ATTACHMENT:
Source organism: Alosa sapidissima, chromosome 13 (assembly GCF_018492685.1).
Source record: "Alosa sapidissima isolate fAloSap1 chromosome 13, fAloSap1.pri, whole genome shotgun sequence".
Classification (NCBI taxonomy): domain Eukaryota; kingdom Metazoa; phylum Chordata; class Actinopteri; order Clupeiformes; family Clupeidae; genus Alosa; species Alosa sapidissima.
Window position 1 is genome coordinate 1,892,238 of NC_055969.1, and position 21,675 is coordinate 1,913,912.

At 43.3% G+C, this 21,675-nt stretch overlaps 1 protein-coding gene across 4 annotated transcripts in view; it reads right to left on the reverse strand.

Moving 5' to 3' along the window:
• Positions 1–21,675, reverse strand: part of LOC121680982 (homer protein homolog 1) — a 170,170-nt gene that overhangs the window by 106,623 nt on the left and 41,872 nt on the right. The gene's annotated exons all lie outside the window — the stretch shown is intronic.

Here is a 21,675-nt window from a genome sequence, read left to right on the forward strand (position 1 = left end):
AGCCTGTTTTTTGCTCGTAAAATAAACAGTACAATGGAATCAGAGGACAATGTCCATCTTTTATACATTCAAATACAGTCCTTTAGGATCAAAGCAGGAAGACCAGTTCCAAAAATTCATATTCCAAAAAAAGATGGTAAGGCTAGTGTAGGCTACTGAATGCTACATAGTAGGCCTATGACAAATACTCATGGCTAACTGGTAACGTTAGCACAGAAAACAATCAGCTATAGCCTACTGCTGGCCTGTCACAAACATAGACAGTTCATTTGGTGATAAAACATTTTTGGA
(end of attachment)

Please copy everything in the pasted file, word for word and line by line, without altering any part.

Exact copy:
Source organism: Alosa sapidissima, chromosome 13 (assembly GCF_018492685.1).
Source record: "Alosa sapidissima isolate fAloSap1 chromosome 13, fAloSap1.pri, whole genome shotgun sequence".
Classification (NCBI taxonomy): domain Eukaryota; kingdom Metazoa; phylum Chordata; class Actinopteri; order Clupeiformes; family Clupeidae; genus Alosa; species Alosa sapidissima.
Window position 1 is genome coordinate 1,892,238 of NC_055969.1, and position 21,675 is coordinate 1,913,912.

At 43.3% G+C, this 21,675-nt stretch overlaps 1 protein-coding gene across 4 annotated transcripts in view; it reads right to left on the reverse strand.

Moving 5' to 3' along the window:
• Positions 1–21,675, reverse strand: part of LOC121680982 (homer protein homolog 1) — a 170,170-nt gene that overhangs the window by 106,623 nt on the left and 41,872 nt on the right. The gene's annotated exons all lie outside the window — the stretch shown is intronic.

Here is a 21,675-nt window from a genome sequence, read left to right on the forward strand (position 1 = left end):
AGCCTGTTTTTTGCTCGTAAAATAAACAGTACAATGGAATCAGAGGACAATGTCCATCTTTTATACATTCAAATACAGTCCTTTAGGATCAAAGCAGGAAGACCAGTTCCAAAAATTCATATTCCAAAAAAAGATGGTAAGGCTAGTGTAGGCTACTGAATGCTACATAGTAGGCCTATGACAAATACTCATGGCTAACTGGTAACGTTAGCACAGAAAACAATCAGCTATAGCCTACTGCTGGCCTGTCACAAACATAGACAGTTCATTTGGTGATAAAACATTTTTGGA